Warriors sharpshooter Klay Thompson, recovering from a torn ACL, is one of the league’s premier 3-and-D players when healthy. Nets point guard Kyrie Irving, who is recovering from arthroscopic shoulder surgery, is a six-time All-Star with previous World Cup and Olympic experience. And Indiana’s Victor Oladipo, considered one of the NBA’s top shooting guards, had just made his return from a ruptured quad tendon in his right knee not long before the shutdown.
Other positional competition
You may have noticed that the NBA is loaded with quality guards. Certainly, Mitchell is among them, having just made his first All-Star Game. But he’s got plenty of company. Among veteran shooting guards sure to get consideration are Washington’s Bradley Beal (one of two players in the league averaging more than 30 ppg this season); the Suns’ Devin Booker, another first-time All-Star this year, who was averaging 26.1 points and 6.6 assists; and the Bucks’ Khris Middleton, a two-time All-Star, a 3-and-D specialist, and one of Mitchell’s teammates on the 2019 World Cup team.
Lest you think Mitchell’s ballhandling and scheme-directing responsibilities for the Jazz give him some kind of advantage, well, they can’t hurt, but with All-Star point guards Chris Paul, Kyle Lowry, World Cup teammate Kemba Walker, and former league MVP Russell Westbrook in the mix (and with James, Harden, and Lillard all likely team members), it also may not matter as much.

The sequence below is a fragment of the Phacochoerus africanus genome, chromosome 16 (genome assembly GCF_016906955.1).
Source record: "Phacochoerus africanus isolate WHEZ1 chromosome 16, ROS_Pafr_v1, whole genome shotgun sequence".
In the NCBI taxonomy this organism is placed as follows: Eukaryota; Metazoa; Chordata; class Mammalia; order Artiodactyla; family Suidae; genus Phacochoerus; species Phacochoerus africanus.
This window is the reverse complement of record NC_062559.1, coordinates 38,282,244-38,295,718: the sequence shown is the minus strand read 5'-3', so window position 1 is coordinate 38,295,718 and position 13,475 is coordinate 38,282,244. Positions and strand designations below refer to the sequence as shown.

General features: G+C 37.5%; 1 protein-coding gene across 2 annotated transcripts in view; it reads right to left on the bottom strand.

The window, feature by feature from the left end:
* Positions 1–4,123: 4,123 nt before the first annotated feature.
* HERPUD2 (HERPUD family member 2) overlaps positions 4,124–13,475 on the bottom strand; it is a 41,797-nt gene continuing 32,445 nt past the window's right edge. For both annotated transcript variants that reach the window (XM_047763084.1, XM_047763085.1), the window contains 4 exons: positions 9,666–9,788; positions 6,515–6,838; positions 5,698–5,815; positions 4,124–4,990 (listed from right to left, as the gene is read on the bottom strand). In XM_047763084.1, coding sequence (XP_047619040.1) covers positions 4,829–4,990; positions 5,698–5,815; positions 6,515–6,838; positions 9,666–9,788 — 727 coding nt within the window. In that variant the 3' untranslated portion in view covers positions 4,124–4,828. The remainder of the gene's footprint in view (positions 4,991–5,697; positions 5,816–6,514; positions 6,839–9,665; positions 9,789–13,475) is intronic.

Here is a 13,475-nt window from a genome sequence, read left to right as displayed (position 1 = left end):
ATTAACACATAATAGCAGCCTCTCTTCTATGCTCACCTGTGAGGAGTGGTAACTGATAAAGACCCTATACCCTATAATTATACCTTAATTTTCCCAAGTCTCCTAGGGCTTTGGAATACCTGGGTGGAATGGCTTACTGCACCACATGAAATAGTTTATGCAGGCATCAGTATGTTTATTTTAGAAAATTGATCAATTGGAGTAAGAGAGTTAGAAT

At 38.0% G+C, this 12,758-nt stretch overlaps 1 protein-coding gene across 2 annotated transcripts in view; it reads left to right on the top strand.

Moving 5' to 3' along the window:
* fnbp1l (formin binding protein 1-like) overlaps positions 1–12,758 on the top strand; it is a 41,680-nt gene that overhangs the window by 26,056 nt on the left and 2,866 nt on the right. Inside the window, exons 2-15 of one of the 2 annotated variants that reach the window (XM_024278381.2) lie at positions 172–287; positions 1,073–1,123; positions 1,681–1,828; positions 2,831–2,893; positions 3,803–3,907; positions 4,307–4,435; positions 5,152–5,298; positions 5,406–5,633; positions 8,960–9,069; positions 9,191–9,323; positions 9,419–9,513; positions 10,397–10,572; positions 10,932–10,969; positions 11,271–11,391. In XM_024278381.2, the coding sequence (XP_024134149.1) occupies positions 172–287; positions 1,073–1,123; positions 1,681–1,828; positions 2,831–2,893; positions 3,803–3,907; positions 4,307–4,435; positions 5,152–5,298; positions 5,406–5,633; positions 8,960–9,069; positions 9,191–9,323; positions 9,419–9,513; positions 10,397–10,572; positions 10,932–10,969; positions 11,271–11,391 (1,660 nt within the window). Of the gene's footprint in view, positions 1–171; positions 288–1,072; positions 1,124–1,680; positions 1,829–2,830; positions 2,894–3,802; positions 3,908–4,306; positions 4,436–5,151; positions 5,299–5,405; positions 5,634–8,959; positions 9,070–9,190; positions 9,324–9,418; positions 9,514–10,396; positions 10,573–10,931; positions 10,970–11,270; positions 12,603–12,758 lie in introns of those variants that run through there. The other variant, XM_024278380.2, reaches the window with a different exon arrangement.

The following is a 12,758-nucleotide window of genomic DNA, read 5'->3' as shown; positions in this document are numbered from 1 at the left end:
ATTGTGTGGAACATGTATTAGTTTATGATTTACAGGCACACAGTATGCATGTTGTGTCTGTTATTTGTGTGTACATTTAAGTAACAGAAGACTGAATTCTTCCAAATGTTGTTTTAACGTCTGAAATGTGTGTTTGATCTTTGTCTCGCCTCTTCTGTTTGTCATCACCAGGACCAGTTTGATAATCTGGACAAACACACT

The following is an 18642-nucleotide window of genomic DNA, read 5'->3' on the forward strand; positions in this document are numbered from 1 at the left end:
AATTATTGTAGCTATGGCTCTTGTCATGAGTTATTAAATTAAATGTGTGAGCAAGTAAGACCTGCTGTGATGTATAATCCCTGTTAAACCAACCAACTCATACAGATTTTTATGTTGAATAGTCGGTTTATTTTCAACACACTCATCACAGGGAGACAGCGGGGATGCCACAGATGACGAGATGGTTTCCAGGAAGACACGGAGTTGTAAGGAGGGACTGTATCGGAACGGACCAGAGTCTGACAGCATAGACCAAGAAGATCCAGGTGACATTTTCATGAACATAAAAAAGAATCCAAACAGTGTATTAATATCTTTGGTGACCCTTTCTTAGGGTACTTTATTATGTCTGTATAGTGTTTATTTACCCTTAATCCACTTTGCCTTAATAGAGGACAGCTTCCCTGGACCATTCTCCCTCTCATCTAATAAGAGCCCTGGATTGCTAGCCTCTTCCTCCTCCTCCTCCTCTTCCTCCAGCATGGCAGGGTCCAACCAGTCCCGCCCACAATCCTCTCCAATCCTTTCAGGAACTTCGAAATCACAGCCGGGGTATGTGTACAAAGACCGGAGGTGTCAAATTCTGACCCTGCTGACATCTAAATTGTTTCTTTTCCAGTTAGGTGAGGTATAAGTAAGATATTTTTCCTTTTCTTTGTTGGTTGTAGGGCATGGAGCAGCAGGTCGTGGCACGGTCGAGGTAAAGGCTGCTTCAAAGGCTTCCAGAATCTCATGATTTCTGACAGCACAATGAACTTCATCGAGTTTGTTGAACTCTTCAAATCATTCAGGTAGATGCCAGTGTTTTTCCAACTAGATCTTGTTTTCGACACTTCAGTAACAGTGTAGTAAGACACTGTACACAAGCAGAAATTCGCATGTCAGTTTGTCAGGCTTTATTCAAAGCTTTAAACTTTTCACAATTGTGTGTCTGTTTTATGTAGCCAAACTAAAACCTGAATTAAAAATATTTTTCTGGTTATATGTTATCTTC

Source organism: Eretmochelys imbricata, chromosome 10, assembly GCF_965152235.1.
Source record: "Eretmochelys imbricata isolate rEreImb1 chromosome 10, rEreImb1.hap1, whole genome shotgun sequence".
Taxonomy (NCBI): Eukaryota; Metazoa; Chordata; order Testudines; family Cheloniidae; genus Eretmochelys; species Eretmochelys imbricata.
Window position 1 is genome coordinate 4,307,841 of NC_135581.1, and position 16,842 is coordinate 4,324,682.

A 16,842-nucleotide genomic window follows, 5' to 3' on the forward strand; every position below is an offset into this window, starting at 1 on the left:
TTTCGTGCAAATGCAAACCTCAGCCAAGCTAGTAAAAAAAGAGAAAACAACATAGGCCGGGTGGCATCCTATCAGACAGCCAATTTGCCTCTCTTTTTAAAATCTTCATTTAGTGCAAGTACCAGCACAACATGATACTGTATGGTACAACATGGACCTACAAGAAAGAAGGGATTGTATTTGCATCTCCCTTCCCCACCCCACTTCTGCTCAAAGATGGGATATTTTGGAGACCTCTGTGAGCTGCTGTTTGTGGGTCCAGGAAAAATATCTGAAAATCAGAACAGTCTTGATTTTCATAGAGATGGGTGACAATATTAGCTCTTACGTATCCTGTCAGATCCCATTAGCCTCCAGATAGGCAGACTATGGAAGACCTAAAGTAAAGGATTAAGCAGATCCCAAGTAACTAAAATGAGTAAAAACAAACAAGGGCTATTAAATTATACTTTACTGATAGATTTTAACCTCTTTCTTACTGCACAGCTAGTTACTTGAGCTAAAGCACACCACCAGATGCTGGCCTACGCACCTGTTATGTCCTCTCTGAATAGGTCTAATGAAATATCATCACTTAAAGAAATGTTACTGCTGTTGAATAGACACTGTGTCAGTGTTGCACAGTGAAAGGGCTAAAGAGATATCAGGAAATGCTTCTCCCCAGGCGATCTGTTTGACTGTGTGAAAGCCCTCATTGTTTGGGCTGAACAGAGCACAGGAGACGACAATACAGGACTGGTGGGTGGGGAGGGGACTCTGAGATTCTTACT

It’s been established that there’s no shortage of big-name stars in consideration for Olympic roster spots. But there’s plenty of younger talent who could be in the mix as well. The Celtics’ Jayson Tatum and Jaylen Brown were both on the World Cup team, and the former became an All-Star this season; Miami’s Bam Adebayo and New Orleans’ Brandon Ingram were also first-time All-Stars, and among the 44 Team USA “finalists.”
Meanwhile, there are three players not on that 44-player list who have become three of the biggest stars in the league this season — second-year Hawks guard Trae Young, and rookies Zion Williamson and Ja Morant, of the Pelicans and Grizzlies, respectively.
While early iterations of USA Basketball were simply collections of the biggest stars in the NBA at the time, more recent versions have been constructed with the idea that pure abundance of talent is not sufficient to overcome a lack of fit. Given that, recent groups have increasingly included players who may not be stars, but who are exceptional at filling highly specific roles.
That’s likely to be the case with the 2021 team, and their inclusion could potentially come at Mitchell’s expense. Boston defensive pest Marcus Smart proved his worth on the World Cup squad as a guy capable of credibly switching onto and defending bigger opponents. Spurs guard Derrick White — another World Cup teammate — has also earned plaudits for his defensive versatility. And Nets wing Joe Harris has proven to be one of the league’s best catch-and-shoot 3-point bombers in the league.
A look at the players that Jazz guard Donovan Mitchell is in competition with to earn a spot on Team USA’s roster for the Tokyo Games to take place in summer 2021:
• Anthony Davis
• Paul George**
• James Harden
• LeBron James
• Kawhi Leonard
• Damian Lillard
Injured players returning
• Steph Curry
• Kevin Durant**
• Kyrie Irving**
• Victor Oladipo
• Klay Thompson**
• Bradley Beal
• Devin Booker
• Kyle Lowry**
• Khris Middleton*
• Chris Paul
• Kemba Walker*
• Russell Westbrook
• Bam Adebayo
• Jaylen Brown*
• Brandon Ingram
• Ja Morant
• Jayson Tatum*
• Zion Williamson
• Trae Young
• Joe Harris*
• Marcus Smart*
• Derrick White*
* 2019 FIBA player
** 2016 Olympics player